I bit of googling and I found a page discussing Browsers and Transactions – I remember reading and fixing this once before, but a quick check of the features/support/env.rb file showed that my “fix” had been changed.

The line:

DatabaseCleaner.strategy = :transaction

won’t work as any change to the database done inside a step will not be seen by the web browser.  A quick change, resetting this back to:

DatabaseCleaner.strategy = nil

and all tests working again.

Of course, this all would have much easier to track if this company had automated testing and a decent version control system, but that’s a topic for another post.

Godaddy deleted my emails

Seems Godaddy implemented a new feature on their email hosting: “Auto-purge”.  As the name suggests it will automatically delete emails.  Now that’s fine for folder like Spam and Deleted Items but they put it on my Sent Items!  Goodbye 7 years of email history…

As a loyal *paying* customer for 7 years, who has recommended them many times, I’m pissed off.  After a few emails, they restored 30 days worth of stuff that I had already deleted (so I just had to delete them again) but not my Sent Items.  Still waiting to hear if they’re going to do anything…

Looked at migrating to Google Apps.  According to Godaddy though, I have to pay them MORE money to upgrade to an IMAP plan so that I can get my emails off them…

Facebook and Rails

Ok, so I thought of developing a Facebook application using Rails and kind of assumed that there’d be some fantastic library that just did all the hard work leaving me to write the app.

It seems there are a number of attempts to develop a ruby library for Facebook but finding one that is still active and useful wasn’t easy.

A quick roundup of what I found (mostly via google).

Facebooker – This seems to be the one that is recommended and there’s a book on Peepcode although it’s been said that it expects your entire app to be a facebook app.

RFacebook – The author says “I may cease development on RFacebook in favor of Facebooker”

Giant Robots useful article (one of the most recent I found!)

Facebook on Rails – The author (Hoan) has discontinued support for this plugin.

Facetime – for adding to an existing system with a User model

SocialonRails – Nothing at all at their repository: http://code.google.com/p/socialonrails/

After some attempts at using these, I’m going to proceed down the path of using Facebooker.  The docs indicate that there is an “excellent” tutorial at http://apps.facebook.com/facebooker_tutorial but it is out of date to say the least.  So perhaps I’ll write one while I’m developing an app.

Huwai e169 GSM modem using Virgin on Ubuntu 8.1

Took a few days but I finally got the Huwai e169 to work on Ubuntu 8.1.  Seems there’s a bug with the Network Manager that means you can’t save the settings which meant you couldn’t log in.  But there is a way!

From information you’ll find elsewhere, you should already have these settings:

APN: VirginBroadband   <–  Ensure this is not VirginInternet
Number: *99#
Username: blank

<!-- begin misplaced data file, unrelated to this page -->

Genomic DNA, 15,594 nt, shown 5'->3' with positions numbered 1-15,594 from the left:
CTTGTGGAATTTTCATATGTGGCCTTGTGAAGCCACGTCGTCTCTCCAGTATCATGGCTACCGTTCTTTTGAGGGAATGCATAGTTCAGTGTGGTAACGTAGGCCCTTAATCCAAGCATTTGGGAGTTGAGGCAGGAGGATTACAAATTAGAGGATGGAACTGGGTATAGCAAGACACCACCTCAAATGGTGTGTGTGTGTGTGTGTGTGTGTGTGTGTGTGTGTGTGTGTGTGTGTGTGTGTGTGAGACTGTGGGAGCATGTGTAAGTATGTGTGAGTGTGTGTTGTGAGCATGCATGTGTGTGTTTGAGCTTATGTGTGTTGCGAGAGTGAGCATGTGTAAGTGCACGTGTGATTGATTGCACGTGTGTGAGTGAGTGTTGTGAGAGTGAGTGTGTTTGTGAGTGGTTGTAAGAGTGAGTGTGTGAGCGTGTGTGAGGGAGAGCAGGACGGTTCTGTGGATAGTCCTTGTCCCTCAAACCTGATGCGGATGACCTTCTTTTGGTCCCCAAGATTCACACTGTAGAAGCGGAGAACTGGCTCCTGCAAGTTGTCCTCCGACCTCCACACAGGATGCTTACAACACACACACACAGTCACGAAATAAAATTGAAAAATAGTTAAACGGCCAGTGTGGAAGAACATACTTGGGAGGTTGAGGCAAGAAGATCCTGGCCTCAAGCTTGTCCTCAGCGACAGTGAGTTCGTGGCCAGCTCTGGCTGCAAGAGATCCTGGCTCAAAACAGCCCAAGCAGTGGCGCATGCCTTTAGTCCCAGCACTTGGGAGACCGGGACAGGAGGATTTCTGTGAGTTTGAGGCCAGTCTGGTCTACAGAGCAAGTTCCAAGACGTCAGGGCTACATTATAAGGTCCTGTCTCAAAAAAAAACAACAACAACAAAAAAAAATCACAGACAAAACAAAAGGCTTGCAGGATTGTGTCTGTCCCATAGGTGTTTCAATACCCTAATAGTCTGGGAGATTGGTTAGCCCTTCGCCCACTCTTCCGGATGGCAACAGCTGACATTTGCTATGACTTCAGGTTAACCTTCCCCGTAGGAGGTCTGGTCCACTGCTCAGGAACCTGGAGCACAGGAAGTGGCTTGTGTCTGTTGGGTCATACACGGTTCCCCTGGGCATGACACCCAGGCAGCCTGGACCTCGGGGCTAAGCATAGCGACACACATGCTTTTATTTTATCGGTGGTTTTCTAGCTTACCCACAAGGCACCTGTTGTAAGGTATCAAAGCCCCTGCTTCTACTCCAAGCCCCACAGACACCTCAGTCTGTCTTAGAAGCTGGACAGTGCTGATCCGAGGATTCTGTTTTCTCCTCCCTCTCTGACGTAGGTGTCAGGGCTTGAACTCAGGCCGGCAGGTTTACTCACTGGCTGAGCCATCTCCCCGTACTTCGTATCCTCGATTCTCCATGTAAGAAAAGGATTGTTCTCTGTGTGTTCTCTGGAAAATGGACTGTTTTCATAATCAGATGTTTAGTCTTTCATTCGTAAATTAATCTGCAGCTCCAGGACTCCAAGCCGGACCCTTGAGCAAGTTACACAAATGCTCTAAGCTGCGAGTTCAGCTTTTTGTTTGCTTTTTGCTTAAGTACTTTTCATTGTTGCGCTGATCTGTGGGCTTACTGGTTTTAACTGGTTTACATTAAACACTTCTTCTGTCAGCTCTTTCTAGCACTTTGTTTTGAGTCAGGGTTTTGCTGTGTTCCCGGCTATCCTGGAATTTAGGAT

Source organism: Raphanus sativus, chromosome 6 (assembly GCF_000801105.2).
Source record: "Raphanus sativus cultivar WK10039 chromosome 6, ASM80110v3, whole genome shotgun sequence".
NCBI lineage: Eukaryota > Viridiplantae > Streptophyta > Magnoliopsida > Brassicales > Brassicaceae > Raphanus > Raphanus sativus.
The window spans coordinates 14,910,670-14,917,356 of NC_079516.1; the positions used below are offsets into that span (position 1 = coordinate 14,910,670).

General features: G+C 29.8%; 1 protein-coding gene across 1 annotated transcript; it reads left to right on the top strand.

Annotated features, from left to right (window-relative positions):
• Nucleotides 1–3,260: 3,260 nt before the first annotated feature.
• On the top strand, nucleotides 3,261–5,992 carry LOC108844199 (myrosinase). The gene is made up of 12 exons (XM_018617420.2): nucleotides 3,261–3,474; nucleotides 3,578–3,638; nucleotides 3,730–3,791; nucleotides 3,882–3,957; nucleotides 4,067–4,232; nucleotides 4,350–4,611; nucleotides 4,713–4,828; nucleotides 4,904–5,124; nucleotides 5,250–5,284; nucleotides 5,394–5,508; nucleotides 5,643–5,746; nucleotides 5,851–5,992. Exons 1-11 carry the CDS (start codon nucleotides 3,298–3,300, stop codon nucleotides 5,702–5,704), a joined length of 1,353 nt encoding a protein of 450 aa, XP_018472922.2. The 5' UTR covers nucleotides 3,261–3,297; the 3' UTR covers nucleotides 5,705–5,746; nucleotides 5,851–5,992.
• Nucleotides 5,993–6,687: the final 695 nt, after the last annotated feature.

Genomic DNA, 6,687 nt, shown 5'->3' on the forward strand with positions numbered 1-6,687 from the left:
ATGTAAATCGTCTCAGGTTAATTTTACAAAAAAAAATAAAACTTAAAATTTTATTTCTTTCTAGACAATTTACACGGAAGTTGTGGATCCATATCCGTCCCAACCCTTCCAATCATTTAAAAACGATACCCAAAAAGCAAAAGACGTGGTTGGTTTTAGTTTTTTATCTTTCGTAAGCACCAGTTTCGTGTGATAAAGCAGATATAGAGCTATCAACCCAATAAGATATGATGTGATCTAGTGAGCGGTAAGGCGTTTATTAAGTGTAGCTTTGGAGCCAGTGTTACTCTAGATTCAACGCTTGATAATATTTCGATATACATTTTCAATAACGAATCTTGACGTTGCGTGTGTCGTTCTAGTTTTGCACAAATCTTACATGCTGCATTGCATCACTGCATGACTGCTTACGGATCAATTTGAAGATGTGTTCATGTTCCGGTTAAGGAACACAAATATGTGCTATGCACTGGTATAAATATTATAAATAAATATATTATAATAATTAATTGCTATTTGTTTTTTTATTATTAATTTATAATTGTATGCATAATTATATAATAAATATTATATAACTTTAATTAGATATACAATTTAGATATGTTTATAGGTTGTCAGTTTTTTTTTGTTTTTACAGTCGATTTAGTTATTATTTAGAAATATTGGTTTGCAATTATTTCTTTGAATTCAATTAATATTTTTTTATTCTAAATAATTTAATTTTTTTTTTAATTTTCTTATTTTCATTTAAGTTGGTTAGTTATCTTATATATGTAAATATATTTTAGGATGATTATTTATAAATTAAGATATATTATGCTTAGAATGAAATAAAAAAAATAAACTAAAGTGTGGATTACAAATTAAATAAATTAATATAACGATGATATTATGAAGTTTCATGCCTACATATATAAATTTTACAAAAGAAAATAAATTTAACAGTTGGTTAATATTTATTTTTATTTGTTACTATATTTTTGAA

Password: blank

Then in the Point-to-Point Protocol (PPP) tab, under Use Authentication, you need to unselect everything except PPP.  The problem is if you only change these settings it won’t save the changes!  So, also tick Connect Automatically.  Then hit ok and it should go and save those settings and connect.

Tick Connect Automatically to ensure the PAP setting saved

Tick Connect Automatically to ensure the PAP setting saved

You may also want to go back in to untick Connect Automatically which will save – and you’ll also see that the other Authentication options are still unticked and have saved.

Running a business is a full time job

I gave up my full-time job to run a company and I guess I had pretty high expectations of what we’d achieve – even though we actually created optimistic, realistic and pessimistic plans.  We’re currently behind on even the pessimistic plan.  That is not to say that our product is not great value to those who use it, but running a company is more than just having a great product.

Robert Kiyosaki, in his book Before You Quit Your Job talks about five basic jobs of a business and labels them as Product, Legal, Systems, Communications and Cash Flow.  Now my skills are in developing products and systems and I think we’ve done pretty well on those, but our marketing (communication) and cash flow are poor.  While it is easy for me to focus on products and systems, it takes a lot more effort to just get the basics in each of the other areas and then, when you’re trying to do it yourself, that creates a lot of work.

Kiyosaki goes on to say that if you don’t have the skills yourself, to make an offer to someone who does have those skills – so that you build a complete team covering each of those jobs.  The members of the team can be employees, external consultants or be offered a slice of the business if there’s no other way to pay them.

Our strategy so far has been to keep ownership of the company and either pay consultants (such as lawyers) or offer them revenue shares, but not shares in the company.  After speaking with David Bolliger, founder and CEO of Storyz, I’m starting to think that perhaps owning the company isn’t so critical – we can offer shares in the company and still ensure that we own a controlling share.

I’m interested in how other technical start-ups have found good marketing, legal and capital-raising people and how you’ve convinced them to join you.